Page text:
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Posted: Monday February 2, 2009 7:46AM; Updated: Monday February 2, 2009 12:30PM
Peter King Peter King >
MONDAY MORNING QB

Steel the love: Pittsburgh's familial atmosphere paves way to crown

Story Highlights

How a loose locker room ultimately led to the Steelers' sixth title

James Harrison gave us the best defensive play in Super Bowl history

The final Fine 15, Hall of Fame discussion, Ten Things and much more

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Steelers defensive tackle Casey Hampton and son Casey celebrate the Pittsburgh Steelers' sixth Super Bowl championship.
John W. McDonough/SI
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TAMPA -- Thursday, 3 p.m., Pittsburgh Steelers practice, University of South Florida: After a surprise deluge leaves players and staff drenched, 78-year-old owner Dan Rooney walks the sidelines with a towel for headgear, warding off the light rain that lingers. He looks, quite frankly, bizarre. "Hey, Mr. Rooney,'' calls out Hines Ward, with a mischievous smile, from 20 yards away. "You with the Taliban?''

Sunday, 3:20 p.m., Crowne Plaza Hotel East, Tampa: The Steelers walk to the final team bus for the 14-mile ride to the Super Bowl. Rooney is talking to a visitor of the hotel when nose tackle Casey Hampton walks by. "Old man!'' Hampton said, stopping to model his jeans, T-shirt and-Army-Navy-store-jacket outfit. "How's my suit?''

Sunday, 11:30 p.m., Raymond James Stadium, visitors locker room: Rooney, as he does after all games, win or lose, walks from locker to locker, thanking players for their play. He'll shake every hand. When he gets to defensive end Aaron Smith, he has to tap Smith to get his attention because he's got media at his locker. Smith sees Rooney, who sticks out his hand. Smith doesn't shake his hand. He hugs Rooney. "I'm happy you got your sixth, sir,'' Smith said. "I'm just happy I could be a part of giving you something you deserve so much. We're lucky to have you for an owner.''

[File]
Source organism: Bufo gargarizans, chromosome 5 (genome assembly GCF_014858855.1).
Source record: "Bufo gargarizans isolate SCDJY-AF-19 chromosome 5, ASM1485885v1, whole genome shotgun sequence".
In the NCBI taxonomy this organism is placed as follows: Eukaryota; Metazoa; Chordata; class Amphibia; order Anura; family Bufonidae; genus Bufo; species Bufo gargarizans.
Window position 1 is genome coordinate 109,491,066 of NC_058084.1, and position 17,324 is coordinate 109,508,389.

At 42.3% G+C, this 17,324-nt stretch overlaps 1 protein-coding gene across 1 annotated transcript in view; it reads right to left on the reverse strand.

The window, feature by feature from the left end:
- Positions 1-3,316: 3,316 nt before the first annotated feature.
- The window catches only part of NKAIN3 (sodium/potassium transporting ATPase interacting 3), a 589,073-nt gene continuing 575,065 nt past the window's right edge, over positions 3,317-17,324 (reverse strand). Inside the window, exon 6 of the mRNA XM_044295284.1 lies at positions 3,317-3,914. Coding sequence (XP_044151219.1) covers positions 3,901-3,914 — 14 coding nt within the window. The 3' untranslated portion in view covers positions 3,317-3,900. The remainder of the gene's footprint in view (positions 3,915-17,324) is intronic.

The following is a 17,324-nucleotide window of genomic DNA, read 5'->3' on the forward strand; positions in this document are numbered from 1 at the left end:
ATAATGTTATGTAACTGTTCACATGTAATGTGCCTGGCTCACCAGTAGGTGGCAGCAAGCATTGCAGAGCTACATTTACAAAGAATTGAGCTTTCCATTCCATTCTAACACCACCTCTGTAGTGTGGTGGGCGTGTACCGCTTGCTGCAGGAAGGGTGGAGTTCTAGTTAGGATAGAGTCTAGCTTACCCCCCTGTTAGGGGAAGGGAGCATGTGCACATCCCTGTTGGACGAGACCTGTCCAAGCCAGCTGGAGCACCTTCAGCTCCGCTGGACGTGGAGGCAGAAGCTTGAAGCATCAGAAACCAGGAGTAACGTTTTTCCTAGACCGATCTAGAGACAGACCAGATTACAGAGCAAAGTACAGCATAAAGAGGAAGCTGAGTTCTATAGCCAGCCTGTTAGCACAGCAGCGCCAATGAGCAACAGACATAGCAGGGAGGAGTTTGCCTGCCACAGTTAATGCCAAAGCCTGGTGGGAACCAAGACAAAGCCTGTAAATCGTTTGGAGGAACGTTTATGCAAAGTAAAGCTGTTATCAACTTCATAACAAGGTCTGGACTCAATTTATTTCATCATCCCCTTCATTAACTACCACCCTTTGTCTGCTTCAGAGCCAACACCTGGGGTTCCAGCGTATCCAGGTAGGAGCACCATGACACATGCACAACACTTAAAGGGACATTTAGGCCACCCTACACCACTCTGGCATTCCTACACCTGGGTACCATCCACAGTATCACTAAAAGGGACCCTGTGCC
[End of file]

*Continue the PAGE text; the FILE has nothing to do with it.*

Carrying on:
On the morning Steeler Nation celebrates its NFL-record sixth Super Bowl -- if you don't think the natives are particularly happy with their team this morning, consider that the Pittsburgh Public Schools are operating on a two-hour delay today, not over weather but over excess celebrating -- I write about what I've witnessed the past five days. I was the Pro Football Writers of America's pool reporter at Steelers practices Wednesday through Friday, then I covered their hotel Sunday for NBC as they departed for the game, and then the postgame stuff, of course. And this is not a story about the affection the players have for Rooney, though they surely do. It's a story about the affection everyone on the Steelers has for everyone, basically.

Watching six hours of Steelers practice at the Super Bowl was different than watching six hours of the Patriots or Colts during previous PFWA assignments at the big game. All got their work done. The Patriots were pretty serious seven years ago, the Colts a tad more light-hearted but mostly businesslike. I'm not saying the Steelers were Delta House fratboys at Faber College, but what struck me was how much fun they were having. Smiling, laughing, really enjoying themselves. As secondary coach Ray Horton told me on the sidelines Friday afternoon, you're supposed to play this game. Play is fun. Work is work.

"It matters,'' said Ward. "You're going to be a better team if you like one another and trust one another.''

"We're just a bunch of little boys, fooling around in the living room,'' Troy Polamalu said. "We're a team that's been built on tradition, on many people before us being close and forming tight bonds, all the way up to people like Jerome Bettis. Guys just love playing here. We have Mr. Rooney's cell number. We practice hard, we play hard, and we have a lot of fun doing it.''

***